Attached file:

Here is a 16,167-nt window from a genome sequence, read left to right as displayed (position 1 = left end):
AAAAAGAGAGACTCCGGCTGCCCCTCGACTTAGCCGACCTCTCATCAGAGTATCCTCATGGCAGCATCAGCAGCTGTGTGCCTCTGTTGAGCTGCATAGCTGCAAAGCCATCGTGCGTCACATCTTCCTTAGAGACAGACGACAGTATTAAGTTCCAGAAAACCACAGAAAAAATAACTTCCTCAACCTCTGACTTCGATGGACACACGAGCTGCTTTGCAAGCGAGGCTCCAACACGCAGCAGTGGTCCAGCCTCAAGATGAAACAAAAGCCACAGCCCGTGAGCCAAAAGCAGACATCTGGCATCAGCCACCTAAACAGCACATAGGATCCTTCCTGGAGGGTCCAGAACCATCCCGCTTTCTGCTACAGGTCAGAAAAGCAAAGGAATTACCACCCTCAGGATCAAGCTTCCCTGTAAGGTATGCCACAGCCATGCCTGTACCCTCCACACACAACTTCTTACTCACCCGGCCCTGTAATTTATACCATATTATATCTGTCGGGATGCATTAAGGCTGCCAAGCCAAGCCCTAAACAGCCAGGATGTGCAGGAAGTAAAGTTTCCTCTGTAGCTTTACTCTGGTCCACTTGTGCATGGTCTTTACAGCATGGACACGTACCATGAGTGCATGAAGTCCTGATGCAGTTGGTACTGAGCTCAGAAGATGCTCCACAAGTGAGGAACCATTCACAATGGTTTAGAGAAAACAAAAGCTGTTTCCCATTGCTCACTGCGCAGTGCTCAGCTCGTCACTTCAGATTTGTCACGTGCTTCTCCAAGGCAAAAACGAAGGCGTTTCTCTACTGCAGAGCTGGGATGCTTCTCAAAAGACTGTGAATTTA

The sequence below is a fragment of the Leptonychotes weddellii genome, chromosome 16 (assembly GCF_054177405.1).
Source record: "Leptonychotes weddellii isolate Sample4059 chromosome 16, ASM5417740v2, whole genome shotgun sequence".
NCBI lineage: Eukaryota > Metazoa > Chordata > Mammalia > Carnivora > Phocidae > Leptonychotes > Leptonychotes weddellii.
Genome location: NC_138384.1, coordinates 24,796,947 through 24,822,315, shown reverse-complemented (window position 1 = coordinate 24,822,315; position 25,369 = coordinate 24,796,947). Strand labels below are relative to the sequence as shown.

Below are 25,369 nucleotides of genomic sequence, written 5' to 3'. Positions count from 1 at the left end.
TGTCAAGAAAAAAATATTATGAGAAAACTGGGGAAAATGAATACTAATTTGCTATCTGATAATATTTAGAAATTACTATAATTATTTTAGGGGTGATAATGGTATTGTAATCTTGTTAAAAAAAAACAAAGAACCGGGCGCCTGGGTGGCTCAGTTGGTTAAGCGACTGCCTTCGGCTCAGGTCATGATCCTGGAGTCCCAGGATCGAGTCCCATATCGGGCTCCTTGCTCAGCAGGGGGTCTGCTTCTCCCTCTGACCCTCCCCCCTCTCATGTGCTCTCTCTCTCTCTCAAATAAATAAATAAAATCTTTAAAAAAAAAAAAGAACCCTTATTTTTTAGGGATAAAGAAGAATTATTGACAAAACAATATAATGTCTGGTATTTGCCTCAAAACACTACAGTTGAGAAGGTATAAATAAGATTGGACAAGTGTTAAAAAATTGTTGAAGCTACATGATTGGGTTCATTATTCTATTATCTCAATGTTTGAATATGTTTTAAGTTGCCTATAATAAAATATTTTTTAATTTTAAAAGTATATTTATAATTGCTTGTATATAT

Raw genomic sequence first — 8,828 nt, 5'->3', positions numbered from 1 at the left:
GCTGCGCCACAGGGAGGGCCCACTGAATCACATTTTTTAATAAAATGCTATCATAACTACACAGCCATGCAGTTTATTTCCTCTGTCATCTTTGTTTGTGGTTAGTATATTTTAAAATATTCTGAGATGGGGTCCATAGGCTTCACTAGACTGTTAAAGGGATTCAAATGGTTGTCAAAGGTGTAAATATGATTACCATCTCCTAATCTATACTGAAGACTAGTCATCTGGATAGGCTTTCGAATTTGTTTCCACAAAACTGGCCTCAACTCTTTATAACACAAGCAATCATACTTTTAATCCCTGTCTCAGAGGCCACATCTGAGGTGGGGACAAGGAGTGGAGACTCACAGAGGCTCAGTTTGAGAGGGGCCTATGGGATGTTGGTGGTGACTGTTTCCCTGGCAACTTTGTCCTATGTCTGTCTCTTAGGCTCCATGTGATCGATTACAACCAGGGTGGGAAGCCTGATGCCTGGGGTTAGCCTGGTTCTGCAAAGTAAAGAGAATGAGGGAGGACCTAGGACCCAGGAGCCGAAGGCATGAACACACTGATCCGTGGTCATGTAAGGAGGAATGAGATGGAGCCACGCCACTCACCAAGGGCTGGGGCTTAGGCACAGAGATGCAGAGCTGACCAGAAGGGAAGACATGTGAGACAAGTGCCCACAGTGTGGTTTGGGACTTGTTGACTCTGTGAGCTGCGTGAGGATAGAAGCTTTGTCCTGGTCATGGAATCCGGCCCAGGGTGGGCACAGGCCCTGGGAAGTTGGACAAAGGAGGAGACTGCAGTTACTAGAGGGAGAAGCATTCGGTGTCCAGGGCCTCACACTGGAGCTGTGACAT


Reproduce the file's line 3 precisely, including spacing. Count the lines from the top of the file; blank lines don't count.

The sequence below is a fragment of the Leptonychotes weddellii genome, chromosome 16 (assembly GCF_054177405.1).